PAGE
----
Posts Tagged ‘ primary research ’

GFRY Chile Trip

We returned today from a long, politically- and emotionally-charged week in Chile. The result appears to be a significantly reduced role for our initial partner and sponsor in Chile (Reconstruye) and an introduction to another group (Surmaule) for what has been reframed as an academic exercise. This is disappointing because there is so much we could do for them as designers.

Walk through almost any neighborhood in Talca and you see completely leveled buildings next to standing ones. Shacks called mediaguas spring up in patches like mushrooms after a storm. A year later, people are still living in these shacks that take up very little of their actual land. Walls of roofing steel, aluminum siding and any wood scraps cordon off sidewalks from property lines. Chains and double locks maintain the illusion of security. Visit a small collective. The pool overflows with muddy rain water. An inflated shark pool toy leans against the wall as a reminder of things before the earthquake. A toilet seat balanced on a bucket becomes an outhouse. Each day the someone steals water from a fire hydrant to sanitize the family. A little girl looks fragile and frightened. She pokes at the pile of dirt and rubble with a stick.

Some of us cried at the neighborhood meeting in Seminario before taking the tour. What we saw was a shocking reality. How could the Chilean government leave its people in these conditions? A major part of the problem are the laws which allow only one home per family and landowner. Those that had multiple homes or condo units were entitled to only one mediagua and one reconstructed home on the city outskirts in exchange for their more valuable centrally-located land. This left several classes homeless: renters who faced rising rent in the face of diminished supply, those who lived on land inherited but did not have the paperwork to prove it, and those who through other legal reasons such as separation without divorce were unable to file a “legitimate” claim. As a result, large buildings that once housed several families are reduced to two room shacks. For many, “cramped” is an understatement.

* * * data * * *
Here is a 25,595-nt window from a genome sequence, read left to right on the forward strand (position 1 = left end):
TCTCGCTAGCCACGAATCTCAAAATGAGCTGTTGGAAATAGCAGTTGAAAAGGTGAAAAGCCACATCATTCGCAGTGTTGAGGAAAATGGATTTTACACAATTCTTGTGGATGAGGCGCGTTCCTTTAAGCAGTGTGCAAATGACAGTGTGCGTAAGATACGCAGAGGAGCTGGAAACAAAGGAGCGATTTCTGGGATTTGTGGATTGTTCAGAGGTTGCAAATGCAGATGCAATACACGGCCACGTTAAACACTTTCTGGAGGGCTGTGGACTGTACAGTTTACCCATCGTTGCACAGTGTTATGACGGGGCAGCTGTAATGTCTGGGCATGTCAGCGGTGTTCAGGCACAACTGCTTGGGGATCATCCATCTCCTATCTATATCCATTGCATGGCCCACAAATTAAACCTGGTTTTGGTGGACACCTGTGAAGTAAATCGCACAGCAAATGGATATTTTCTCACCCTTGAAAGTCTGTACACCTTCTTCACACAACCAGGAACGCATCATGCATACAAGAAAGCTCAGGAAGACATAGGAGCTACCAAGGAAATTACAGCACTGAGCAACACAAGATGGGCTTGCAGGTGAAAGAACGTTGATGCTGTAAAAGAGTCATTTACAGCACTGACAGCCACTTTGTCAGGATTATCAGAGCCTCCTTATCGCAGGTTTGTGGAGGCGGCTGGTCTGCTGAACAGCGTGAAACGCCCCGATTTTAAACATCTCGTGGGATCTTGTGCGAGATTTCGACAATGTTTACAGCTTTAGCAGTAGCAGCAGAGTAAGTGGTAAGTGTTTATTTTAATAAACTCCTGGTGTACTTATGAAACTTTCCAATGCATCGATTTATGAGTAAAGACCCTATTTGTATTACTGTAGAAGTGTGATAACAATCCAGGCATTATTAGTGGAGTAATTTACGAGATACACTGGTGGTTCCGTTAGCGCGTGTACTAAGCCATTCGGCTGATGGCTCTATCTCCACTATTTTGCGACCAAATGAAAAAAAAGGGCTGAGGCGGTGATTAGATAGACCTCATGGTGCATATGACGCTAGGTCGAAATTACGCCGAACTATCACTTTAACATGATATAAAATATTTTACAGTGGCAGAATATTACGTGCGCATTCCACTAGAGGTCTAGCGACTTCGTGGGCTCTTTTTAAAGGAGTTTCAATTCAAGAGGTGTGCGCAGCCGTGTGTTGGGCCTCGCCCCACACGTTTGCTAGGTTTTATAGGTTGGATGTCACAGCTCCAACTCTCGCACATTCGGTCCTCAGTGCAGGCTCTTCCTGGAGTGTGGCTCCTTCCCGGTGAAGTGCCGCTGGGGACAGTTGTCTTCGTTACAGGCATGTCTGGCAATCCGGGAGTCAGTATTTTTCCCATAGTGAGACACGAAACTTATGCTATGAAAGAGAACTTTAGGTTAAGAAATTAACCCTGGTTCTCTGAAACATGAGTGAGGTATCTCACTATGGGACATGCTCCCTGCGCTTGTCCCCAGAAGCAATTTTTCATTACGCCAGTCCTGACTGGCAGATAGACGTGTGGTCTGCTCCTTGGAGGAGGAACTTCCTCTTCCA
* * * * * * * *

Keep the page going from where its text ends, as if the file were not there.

Reconstruye’s approach for integrated social housing seems humane albeit difficult to execute. They find landowners that give up the vertical space on their land in exchange for construction that other tenants finance. By building higher, a finite amount of land can accommodate more families within their respective neighborhoods.